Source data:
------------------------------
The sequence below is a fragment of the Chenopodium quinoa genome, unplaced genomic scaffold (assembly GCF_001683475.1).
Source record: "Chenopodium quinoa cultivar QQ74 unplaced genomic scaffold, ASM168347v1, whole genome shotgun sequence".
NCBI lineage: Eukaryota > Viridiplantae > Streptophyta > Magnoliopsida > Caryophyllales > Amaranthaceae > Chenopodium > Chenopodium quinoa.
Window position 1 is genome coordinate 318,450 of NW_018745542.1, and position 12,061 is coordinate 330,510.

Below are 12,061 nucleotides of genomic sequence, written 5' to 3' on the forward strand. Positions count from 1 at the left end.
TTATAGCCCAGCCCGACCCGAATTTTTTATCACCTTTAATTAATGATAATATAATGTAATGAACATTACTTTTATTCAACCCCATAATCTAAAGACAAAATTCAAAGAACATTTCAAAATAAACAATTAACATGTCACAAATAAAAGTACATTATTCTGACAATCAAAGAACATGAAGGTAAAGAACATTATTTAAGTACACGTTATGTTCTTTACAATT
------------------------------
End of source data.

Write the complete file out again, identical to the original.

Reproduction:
The sequence below is a fragment of the Chenopodium quinoa genome, unplaced genomic scaffold (assembly GCF_001683475.1).
Source record: "Chenopodium quinoa cultivar QQ74 unplaced genomic scaffold, ASM168347v1, whole genome shotgun sequence".
NCBI lineage: Eukaryota > Viridiplantae > Streptophyta > Magnoliopsida > Caryophyllales > Amaranthaceae > Chenopodium > Chenopodium quinoa.
Window position 1 is genome coordinate 318,450 of NW_018745542.1, and position 12,061 is coordinate 330,510.

Below are 12,061 nucleotides of genomic sequence, written 5' to 3' on the forward strand. Positions count from 1 at the left end.
TTATAGCCCAGCCCGACCCGAATTTTTTATCACCTTTAATTAATGATAATATAATGTAATGAACATTACTTTTATTCAACCCCATAATCTAAAGACAAAATTCAAAGAACATTTCAAAATAAACAATTAACATGTCACAAATAAAAGTACATTATTCTGACAATCAAAGAACATGAAGGTAAAGAACATTATTTAAGTACACGTTATGTTCTTTACAATT